Can my frequent visitor from Seoul translate the texts on the banners in the photo above? I'll lay odds they are all about death to the Imperialist Bastards, but I'm open to correction.
Human Rights Watch Report 2012 tells us:
'The Democratic People’s Republic of Korea (North Korea) systematically violates the basic rights of its population. Although it has signed four key international human rights treaties and includes rights protections in its constitution, it allows no organized political opposition, free media, functioning civil society, or religious freedom. Arbitrary arrest, detention, lack of due process, and torture and ill-treatment of detainees remain serious and endemic problems. North Korea also practices collective punishment for various anti-state offenses, for which it enslaves hundreds of thousands of citizens in prison camps, including children. The government periodically publicly executes citizens for stealing state property, hoarding food, and other “anti-socialist” crimes.'How far up your fucking arse do you have to be to put out a video of 'What I Did On My Hols In North Korea', and show no awareness, no acknowledgement, that you are in a state that appears to have modeled itself explicitly on Nineteen Eighty-Four? (Christopher Hitchens speculated that some time around 1950, somebody must have given Kim Il Sung a Korean translation of Orwell's novel and said 'what d'you think? Reckon we can make it fly?') How crashingly bloody insensitive do you have to be to recommend people visit this Hell on Earth 'before it changes'? This is a state where in the nineties two million people died of starvation while the Dear Leader stocked his 10,000 bottle wine cellar and sent his sushi chef to source caviar from Iran and sea urchins from Japan. (On the latter expedition, the chef managed to slip his minders and escape.) In a country where sex is not deemed a fit subject for discussion, Kim Jong Il hired girls to dance naked for his favourites while they sloshed down the Hennessy. This is a country where every individual, whether one of the privileged permitted to live in Pyongyang (so long as he behaves himself) or a serf in a forced labour camp, is state property. Did that jolly little bunch of visitors not wonder where everyone went in Pyongyang after dark? If the people are not on parade, they're under curfew. Seen from space at night, North Korea is a field of black between the lights of South Korea and China. How much is revenue from tourism going to benefit the people in that darkness, subsisting on grass and tree bark, given that the Kims have always seen them as so many expendable extras in the drama of their own greatness?
Kim Il Sung, the Great Leader, always had himself depicted as sleek, plump and benign, dispensing hand-shakes and homely wisdom to his grateful and admiring people. Sometimes he was shown with a ciggy in his hand, to add an air of down-home just-folksiness to his image. The goitre that afflicted him in later life is omitted from all representations, naturally. Kim Jong-Un seems to be playing the same easy-going, noblesse oblige card - see below. Like his dad the Dear Leader, he has a fondness for the top-drawer smokes and Scotch. One day, according to Jong Il's sushi chef, Jong-Un got to thinking a bit. Picture him gazing meditatively into his Johnny Walker Black. 'We are here,' he mused, 'playing basketball, riding horses, riding Jet Skis, having fun together. But what of the lives of the average people?' Well, you horrible little cunt, read the Human Rights Watch Report, since you don't operate under the same IT restrictions as your subject populace. You needn't go further than You Tube if reading wearies you. Since Jong-Un took over that little parallel universe from his father, the young things of Pyongyang have a brand new funfair to play with and may gab to one another on cell-phones. It's impossible to make international calls, of course. The attempt alone could get you shot.. Play nicely, or else.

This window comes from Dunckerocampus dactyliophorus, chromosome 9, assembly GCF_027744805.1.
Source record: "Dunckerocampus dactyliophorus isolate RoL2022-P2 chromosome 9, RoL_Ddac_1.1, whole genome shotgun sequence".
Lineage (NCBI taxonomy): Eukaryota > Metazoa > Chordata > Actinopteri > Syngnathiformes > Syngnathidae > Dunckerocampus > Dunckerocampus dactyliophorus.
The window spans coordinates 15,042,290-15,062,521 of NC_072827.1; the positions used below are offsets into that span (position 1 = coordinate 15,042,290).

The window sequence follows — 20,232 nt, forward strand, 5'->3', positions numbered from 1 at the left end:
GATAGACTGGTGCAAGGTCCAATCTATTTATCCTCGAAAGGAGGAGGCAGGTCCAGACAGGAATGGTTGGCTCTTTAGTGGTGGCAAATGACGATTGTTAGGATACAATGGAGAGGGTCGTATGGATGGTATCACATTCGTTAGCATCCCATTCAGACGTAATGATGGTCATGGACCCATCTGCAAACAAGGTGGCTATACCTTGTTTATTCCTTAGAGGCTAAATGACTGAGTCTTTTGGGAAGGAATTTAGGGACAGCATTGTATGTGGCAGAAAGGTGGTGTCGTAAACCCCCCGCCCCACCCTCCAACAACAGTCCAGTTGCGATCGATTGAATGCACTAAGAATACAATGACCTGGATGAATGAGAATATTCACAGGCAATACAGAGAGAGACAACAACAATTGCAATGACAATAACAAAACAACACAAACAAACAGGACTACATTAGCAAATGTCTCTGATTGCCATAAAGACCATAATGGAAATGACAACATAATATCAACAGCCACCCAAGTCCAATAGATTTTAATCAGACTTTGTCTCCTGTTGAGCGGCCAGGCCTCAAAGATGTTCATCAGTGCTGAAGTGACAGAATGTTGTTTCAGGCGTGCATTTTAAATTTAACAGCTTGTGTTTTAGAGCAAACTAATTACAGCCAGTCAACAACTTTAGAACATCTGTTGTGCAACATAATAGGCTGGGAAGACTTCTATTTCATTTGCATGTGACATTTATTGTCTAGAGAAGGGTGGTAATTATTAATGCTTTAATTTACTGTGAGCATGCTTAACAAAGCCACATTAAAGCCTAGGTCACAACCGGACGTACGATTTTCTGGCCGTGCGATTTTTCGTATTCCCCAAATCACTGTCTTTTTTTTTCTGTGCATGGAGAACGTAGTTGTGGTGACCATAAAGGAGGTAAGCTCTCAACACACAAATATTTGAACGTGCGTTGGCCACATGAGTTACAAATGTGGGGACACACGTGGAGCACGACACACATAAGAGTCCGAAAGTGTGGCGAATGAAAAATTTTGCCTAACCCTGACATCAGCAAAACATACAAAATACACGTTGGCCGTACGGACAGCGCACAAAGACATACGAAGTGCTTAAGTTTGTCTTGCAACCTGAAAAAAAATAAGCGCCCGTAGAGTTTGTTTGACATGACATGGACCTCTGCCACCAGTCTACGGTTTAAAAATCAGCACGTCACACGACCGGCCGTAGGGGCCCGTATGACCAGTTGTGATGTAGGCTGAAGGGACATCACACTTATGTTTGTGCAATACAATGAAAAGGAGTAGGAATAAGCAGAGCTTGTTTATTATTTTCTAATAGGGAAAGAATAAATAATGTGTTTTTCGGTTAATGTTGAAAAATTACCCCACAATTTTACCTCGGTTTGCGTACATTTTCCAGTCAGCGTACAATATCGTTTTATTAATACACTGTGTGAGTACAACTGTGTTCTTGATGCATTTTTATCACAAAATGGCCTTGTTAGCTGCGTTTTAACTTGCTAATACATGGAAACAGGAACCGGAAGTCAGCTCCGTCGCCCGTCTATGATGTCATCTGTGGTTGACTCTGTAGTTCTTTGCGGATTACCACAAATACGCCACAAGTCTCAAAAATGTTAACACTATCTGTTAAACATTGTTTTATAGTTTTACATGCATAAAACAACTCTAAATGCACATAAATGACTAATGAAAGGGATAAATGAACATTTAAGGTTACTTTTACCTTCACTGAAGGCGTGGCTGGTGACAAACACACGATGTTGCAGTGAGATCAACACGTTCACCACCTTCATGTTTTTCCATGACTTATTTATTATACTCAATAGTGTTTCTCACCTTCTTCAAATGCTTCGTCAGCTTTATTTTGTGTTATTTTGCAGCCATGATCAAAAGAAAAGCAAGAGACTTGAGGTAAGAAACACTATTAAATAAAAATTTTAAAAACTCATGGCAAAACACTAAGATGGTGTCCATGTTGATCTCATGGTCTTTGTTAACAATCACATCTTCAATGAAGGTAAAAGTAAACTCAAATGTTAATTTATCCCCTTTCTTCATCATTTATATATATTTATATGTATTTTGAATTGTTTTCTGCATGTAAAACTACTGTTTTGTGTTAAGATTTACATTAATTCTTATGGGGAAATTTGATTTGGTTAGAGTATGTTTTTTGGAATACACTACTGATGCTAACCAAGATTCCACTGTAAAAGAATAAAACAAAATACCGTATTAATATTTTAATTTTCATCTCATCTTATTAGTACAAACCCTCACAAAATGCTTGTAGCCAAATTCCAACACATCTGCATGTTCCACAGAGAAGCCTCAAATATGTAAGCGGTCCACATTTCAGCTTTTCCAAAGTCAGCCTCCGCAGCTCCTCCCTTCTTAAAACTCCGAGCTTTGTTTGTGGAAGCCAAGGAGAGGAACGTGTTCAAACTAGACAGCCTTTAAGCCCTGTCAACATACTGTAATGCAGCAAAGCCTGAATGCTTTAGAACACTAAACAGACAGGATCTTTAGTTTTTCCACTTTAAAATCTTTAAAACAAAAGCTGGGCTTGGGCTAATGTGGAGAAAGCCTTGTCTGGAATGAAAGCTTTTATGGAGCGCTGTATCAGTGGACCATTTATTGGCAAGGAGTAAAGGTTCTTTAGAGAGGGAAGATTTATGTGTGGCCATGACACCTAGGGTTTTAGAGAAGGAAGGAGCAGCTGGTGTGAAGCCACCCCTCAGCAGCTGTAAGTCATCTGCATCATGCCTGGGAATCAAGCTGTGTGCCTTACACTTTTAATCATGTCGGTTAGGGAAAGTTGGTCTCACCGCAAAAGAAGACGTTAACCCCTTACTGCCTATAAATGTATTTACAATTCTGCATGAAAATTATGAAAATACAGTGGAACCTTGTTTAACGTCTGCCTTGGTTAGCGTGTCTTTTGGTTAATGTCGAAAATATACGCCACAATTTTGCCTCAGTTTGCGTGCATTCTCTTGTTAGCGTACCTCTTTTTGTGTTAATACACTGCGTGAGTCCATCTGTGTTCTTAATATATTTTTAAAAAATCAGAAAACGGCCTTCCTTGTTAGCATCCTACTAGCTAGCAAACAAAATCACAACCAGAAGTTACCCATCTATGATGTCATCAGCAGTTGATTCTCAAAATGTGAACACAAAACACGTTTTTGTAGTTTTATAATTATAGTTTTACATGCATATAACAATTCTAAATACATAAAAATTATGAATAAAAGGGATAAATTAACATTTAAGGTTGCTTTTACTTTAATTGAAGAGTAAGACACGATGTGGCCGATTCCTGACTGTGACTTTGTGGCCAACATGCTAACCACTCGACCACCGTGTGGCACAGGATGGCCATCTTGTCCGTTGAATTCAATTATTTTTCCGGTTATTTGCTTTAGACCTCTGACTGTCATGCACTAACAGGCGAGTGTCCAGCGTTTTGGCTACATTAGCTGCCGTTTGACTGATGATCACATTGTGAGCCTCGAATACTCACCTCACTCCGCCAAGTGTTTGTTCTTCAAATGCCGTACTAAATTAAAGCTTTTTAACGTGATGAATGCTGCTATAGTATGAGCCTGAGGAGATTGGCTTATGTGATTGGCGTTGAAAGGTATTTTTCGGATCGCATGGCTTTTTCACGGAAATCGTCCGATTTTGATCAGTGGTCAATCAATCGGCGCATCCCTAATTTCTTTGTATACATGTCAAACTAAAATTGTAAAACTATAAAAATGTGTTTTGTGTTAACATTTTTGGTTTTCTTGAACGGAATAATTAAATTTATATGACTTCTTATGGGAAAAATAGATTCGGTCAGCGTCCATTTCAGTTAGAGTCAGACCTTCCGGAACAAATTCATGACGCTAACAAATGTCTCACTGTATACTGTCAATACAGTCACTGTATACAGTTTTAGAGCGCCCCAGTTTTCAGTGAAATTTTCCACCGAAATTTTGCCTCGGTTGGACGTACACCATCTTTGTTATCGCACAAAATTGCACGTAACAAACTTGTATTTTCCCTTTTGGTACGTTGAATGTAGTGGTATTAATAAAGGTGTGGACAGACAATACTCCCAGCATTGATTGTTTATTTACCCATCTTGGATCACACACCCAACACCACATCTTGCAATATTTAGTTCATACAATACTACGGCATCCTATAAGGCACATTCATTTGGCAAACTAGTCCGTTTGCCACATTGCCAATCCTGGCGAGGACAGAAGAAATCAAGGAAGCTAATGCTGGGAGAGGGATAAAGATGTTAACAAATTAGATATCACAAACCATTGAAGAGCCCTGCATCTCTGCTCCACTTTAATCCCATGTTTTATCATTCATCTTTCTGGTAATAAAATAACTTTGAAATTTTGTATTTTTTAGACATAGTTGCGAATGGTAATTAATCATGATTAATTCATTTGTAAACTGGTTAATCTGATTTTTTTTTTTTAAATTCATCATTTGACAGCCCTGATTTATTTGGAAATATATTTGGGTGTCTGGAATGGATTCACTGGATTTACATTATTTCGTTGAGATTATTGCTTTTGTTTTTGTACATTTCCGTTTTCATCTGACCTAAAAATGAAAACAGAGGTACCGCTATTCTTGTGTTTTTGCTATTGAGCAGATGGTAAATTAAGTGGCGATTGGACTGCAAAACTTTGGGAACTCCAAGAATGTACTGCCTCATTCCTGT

In his book The Aquariums of Pyongyang, Kang Chol-Hwan, who along with his family spent ten years in the Yodok concentration camp, tells of being forced to witness executions by firing squad or hanging:
I attended some fifteen executions during my time in Yodok. ...they were [almost all] for attempted escape. no matter how many executions I saw, I was never able to get used to them, was never calm enough to gather herbs while waiting for the show to begin. I don't blame the prisoners who unaffectedly went about their business. People who are hungry don't have the heart to think about others. Sometimes they can't even care for their own family. Hunger squashes man's will to help his fellow man. I've seen fathers steal food from their own children's lunchboxes. As they scarf down the corn, they have only one overpowering desire to placate, if even for one moment, that feeling of insufferable need.
Well, at least those Aussie trippers got shown a good time. Here for balance is another who's less wide-eyed
Stuff I've read recently:
Demick, B. (2010) Nothing to Envy: Real Lives in North Korea London: Granta.
Kang,C. (2001) The Aquariums of Pyongyang London: Atlantic Books.
Kang, H. (2005) This is Paradise! My North Korean Childhood London: Abacus.
Myers, B.R. (2010) The Cleanest Race: How North Koreans see themselves and why it matters. New York: Melville House.